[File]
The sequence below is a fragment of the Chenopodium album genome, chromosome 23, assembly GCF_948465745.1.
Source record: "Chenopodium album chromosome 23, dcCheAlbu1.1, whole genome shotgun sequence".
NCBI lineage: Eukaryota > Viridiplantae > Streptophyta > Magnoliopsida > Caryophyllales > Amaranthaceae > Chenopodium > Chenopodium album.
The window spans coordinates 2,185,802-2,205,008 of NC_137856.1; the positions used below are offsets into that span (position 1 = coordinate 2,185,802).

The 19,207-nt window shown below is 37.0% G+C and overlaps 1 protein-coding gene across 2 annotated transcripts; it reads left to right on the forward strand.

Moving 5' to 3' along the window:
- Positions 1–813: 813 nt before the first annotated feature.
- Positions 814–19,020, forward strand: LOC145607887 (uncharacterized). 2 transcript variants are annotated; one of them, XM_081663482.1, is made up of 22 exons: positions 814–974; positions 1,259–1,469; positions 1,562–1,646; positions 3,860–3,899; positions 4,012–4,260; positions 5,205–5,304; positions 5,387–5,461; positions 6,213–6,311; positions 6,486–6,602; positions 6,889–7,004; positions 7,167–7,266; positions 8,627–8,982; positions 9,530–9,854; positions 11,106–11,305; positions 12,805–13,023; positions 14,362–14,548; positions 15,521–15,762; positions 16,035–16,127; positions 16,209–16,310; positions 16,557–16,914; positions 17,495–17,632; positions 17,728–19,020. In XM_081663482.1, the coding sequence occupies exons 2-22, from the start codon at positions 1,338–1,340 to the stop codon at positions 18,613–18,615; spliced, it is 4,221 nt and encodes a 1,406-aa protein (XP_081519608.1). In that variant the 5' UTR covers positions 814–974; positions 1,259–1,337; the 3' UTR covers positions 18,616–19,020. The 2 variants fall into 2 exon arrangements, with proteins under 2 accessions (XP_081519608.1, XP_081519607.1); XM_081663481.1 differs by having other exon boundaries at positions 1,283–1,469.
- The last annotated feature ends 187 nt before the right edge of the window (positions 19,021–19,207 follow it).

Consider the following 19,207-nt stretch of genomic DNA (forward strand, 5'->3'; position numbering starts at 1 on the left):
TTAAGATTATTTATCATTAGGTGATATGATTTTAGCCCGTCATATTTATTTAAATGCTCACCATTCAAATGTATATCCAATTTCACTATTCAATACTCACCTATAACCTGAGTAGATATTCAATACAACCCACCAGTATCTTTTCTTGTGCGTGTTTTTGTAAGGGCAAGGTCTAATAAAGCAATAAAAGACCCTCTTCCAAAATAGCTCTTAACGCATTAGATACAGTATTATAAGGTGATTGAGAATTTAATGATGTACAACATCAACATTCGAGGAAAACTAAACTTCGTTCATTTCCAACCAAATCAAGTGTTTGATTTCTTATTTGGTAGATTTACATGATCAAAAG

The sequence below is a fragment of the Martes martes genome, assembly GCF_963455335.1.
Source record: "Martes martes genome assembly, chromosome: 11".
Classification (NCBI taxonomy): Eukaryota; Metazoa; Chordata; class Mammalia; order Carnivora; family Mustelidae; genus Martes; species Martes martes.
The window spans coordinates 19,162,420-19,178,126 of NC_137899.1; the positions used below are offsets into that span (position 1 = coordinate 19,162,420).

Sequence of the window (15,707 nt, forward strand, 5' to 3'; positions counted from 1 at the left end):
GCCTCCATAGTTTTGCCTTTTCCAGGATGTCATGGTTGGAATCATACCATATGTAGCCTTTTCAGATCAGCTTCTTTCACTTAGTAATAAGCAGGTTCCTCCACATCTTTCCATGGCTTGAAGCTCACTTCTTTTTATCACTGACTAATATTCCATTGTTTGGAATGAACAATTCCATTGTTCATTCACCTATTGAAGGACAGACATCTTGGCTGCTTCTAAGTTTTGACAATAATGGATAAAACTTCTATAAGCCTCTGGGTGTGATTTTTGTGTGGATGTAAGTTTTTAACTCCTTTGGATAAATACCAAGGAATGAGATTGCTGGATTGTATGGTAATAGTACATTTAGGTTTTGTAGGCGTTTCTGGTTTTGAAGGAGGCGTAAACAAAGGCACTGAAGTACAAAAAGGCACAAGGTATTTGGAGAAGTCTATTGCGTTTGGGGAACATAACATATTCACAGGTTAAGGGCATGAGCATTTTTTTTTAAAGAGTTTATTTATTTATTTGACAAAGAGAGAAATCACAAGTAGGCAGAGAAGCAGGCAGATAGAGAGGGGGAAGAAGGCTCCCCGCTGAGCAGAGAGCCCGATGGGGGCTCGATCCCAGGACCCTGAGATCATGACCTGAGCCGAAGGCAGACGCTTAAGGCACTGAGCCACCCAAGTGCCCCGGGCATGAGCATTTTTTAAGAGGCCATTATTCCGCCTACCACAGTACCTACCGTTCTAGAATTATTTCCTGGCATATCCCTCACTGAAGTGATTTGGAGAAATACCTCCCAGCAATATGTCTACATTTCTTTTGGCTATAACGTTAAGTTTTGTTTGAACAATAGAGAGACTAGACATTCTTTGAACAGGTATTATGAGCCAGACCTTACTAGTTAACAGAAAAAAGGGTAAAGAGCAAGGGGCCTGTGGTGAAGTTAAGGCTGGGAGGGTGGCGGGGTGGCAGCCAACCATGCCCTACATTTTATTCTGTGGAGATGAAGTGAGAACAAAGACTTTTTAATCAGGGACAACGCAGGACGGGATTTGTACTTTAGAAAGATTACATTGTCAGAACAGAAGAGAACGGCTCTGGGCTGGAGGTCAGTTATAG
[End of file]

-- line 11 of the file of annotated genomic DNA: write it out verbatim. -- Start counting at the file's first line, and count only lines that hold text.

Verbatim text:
TTAAGATTATTTATCATTAGGTGATATGATTTTAGCCCGTCATATTTATTTAAATGCTCACCATTCAAATGTATATCCAATTTCACTATTCAATACTCACCTATAACCTGAGTAGATATTCAATACAACCCACCAGTATCTTTTCTTGTGCGTGTTTTTGTAAGGGCAAGGTCTAATAAAGCAATAAAAGACCCTCTTCCAAAATAGCTCTTAACGCATTAGATACAGTATTATAAGGTGATTGAGAATTTAATGATGTACAACATCAACATTCGAGGAAAACTAAACTTCGTTCATTTCCAACCAAATCAAGTGTTTGATTTCTTATTTGGTAGATTTACATGATCAAAAG